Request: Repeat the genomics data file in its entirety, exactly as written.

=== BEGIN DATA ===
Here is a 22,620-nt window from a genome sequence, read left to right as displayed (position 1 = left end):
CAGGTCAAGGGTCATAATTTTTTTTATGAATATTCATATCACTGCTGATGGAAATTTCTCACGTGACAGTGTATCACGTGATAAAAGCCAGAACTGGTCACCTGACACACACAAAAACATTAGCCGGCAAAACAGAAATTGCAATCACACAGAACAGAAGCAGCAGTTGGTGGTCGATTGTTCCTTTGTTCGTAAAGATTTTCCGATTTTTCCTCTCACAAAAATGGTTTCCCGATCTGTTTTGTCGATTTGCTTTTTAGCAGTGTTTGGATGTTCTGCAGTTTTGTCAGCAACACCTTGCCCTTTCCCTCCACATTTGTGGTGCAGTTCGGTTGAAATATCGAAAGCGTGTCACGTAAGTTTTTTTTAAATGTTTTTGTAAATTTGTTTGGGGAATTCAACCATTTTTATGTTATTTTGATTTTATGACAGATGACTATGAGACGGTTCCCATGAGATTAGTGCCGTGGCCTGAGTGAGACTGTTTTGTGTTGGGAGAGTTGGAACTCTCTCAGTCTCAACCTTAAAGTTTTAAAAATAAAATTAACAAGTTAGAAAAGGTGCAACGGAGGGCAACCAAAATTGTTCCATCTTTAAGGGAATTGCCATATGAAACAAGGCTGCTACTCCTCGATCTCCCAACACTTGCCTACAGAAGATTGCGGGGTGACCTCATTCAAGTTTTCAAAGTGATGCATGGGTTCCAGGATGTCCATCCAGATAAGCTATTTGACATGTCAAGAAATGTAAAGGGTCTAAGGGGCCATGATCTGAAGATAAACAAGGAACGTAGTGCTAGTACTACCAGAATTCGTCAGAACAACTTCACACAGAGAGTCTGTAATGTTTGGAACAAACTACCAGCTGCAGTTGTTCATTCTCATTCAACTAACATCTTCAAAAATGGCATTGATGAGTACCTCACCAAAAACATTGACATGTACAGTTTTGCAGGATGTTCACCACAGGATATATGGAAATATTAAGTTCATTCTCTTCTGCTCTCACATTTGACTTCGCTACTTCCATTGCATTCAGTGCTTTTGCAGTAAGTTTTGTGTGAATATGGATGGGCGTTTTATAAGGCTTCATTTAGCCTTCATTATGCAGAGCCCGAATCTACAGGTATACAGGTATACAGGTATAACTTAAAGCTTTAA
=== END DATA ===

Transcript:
Here is a 22,620-nt window from a genome sequence, read left to right as displayed (position 1 = left end):
CAGGTCAAGGGTCATAATTTTTTTTATGAATATTCATATCACTGCTGATGGAAATTTCTCACGTGACAGTGTATCACGTGATAAAAGCCAGAACTGGTCACCTGACACACACAAAAACATTAGCCGGCAAAACAGAAATTGCAATCACACAGAACAGAAGCAGCAGTTGGTGGTCGATTGTTCCTTTGTTCGTAAAGATTTTCCGATTTTTCCTCTCACAAAAATGGTTTCCCGATCTGTTTTGTCGATTTGCTTTTTAGCAGTGTTTGGATGTTCTGCAGTTTTGTCAGCAACACCTTGCCCTTTCCCTCCACATTTGTGGTGCAGTTCGGTTGAAATATCGAAAGCGTGTCACGTAAGTTTTTTTTAAATGTTTTTGTAAATTTGTTTGGGGAATTCAACCATTTTTATGTTATTTTGATTTTATGACAGATGACTATGAGACGGTTCCCATGAGATTAGTGCCGTGGCCTGAGTGAGACTGTTTTGTGTTGGGAGAGTTGGAACTCTCTCAGTCTCAACCTTAAAGTTTTAAAAATAAAATTAACAAGTTAGAAAAGGTGCAACGGAGGGCAACCAAAATTGTTCCATCTTTAAGGGAATTGCCATATGAAACAAGGCTGCTACTCCTCGATCTCCCAACACTTGCCTACAGAAGATTGCGGGGTGACCTCATTCAAGTTTTCAAAGTGATGCATGGGTTCCAGGATGTCCATCCAGATAAGCTATTTGACATGTCAAGAAATGTAAAGGGTCTAAGGGGCCATGATCTGAAGATAAACAAGGAACGTAGTGCTAGTACTACCAGAATTCGTCAGAACAACTTCACACAGAGAGTCTGTAATGTTTGGAACAAACTACCAGCTGCAGTTGTTCATTCTCATTCAACTAACATCTTCAAAAATGGCATTGATGAGTACCTCACCAAAAACATTGACATGTACAGTTTTGCAGGATGTTCACCACAGGATATATGGAAATATTAAGTTCATTCTCTTCTGCTCTCACATTTGACTTCGCTACTTCCATTGCATTCAGTGCTTTTGCAGTAAGTTTTGTGTGAATATGGATGGGCGTTTTATAAGGCTTCATTTAGCCTTCATTATGCAGAGCCCGAATCTACAGGTATACAGGTATACAGGTATAACTTAAAGCTTTAA